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Treating hyperkalaemia

Be on the lookout for this life threatening condition

  • By: Humera Sarwar, AM Brooke
  • Published: 15 November 2012
  • DOI: 10.1136/sbmj.e6998
  • Cite this as: Student BMJ 2012;20:e6998

Hyperkalaemia is defined as a serum potassium concentration [K+] of more than 5.5 mmol/L (normal range 3.5 to 5.5 mmol/L). It is common, occurring in up to 10% of hospital inpatients,1234 and high potassium concentrations have a high mortality if not treated rapidly.24 Hyperkalaemia is usually an incidental finding on regular tests.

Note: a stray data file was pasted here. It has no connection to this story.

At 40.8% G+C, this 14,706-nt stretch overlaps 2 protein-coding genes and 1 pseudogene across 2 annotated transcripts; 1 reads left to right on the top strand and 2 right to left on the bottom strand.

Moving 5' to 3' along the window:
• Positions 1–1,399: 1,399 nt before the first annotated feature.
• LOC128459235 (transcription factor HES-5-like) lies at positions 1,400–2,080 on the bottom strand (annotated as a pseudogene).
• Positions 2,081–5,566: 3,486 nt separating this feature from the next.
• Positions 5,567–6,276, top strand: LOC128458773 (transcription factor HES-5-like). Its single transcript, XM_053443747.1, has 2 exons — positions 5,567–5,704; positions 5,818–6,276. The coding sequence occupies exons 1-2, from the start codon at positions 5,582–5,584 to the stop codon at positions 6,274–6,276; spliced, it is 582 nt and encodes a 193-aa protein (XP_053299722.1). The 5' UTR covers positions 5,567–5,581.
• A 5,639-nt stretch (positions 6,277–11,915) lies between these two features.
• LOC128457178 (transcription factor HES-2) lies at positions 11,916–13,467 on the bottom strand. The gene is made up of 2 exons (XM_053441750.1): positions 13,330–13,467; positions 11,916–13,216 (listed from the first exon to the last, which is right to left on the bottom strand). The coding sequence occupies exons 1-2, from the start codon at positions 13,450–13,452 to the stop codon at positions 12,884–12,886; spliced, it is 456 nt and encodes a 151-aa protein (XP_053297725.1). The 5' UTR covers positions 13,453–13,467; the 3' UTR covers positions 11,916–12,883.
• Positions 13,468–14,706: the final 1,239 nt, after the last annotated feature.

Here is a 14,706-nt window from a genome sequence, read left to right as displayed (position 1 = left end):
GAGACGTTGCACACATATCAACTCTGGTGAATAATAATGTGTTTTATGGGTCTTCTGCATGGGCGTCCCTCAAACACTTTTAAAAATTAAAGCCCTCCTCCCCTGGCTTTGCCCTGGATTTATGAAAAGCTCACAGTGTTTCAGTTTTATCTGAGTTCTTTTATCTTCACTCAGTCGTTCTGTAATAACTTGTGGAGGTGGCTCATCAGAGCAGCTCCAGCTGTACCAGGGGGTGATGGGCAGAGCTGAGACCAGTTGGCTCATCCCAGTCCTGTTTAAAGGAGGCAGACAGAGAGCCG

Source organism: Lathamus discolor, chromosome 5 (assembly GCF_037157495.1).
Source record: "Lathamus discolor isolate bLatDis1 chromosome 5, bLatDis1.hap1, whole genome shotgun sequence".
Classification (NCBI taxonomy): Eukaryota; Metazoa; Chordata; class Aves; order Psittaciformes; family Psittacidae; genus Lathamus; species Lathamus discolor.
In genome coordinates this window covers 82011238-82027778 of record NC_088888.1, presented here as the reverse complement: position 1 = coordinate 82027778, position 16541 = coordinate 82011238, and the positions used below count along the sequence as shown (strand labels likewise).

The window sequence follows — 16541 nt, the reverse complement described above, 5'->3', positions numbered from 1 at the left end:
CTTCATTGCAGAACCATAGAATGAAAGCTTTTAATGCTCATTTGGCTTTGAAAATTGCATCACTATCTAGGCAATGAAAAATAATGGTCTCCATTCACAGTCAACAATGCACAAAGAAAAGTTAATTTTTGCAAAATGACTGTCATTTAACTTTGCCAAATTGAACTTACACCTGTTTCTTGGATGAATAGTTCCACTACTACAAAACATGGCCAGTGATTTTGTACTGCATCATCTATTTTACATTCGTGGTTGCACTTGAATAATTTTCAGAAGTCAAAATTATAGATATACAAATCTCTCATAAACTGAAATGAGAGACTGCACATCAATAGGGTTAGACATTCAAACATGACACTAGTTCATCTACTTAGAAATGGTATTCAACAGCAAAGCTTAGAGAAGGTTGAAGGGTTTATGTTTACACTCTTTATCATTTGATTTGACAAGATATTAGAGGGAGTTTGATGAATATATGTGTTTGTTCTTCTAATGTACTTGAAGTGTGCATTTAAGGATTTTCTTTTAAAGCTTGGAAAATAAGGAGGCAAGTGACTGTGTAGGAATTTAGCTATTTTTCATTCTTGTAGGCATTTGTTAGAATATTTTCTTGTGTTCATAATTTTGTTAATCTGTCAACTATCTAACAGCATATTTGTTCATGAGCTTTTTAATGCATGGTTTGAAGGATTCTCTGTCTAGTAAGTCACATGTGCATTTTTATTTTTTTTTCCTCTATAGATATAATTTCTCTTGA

As cardiac arrest can be the first definitive sign of hyperkalaemia,45doctors need to be aware of the condition and to understand the need for urgent treatment.

Potassium is the most abundant positive ion in the human body, with most of it found intracellularly.267 It has important roles within the body; it is integral to the propagation of nerve impulses via action potentials.27

Serum potassium must be tightly regulated, as the ratio of intracellular to extracellular potassium is important in determining cell membrane potential.2 As potassium is a key player in neuromuscular systems, small changes in potassium concentration have

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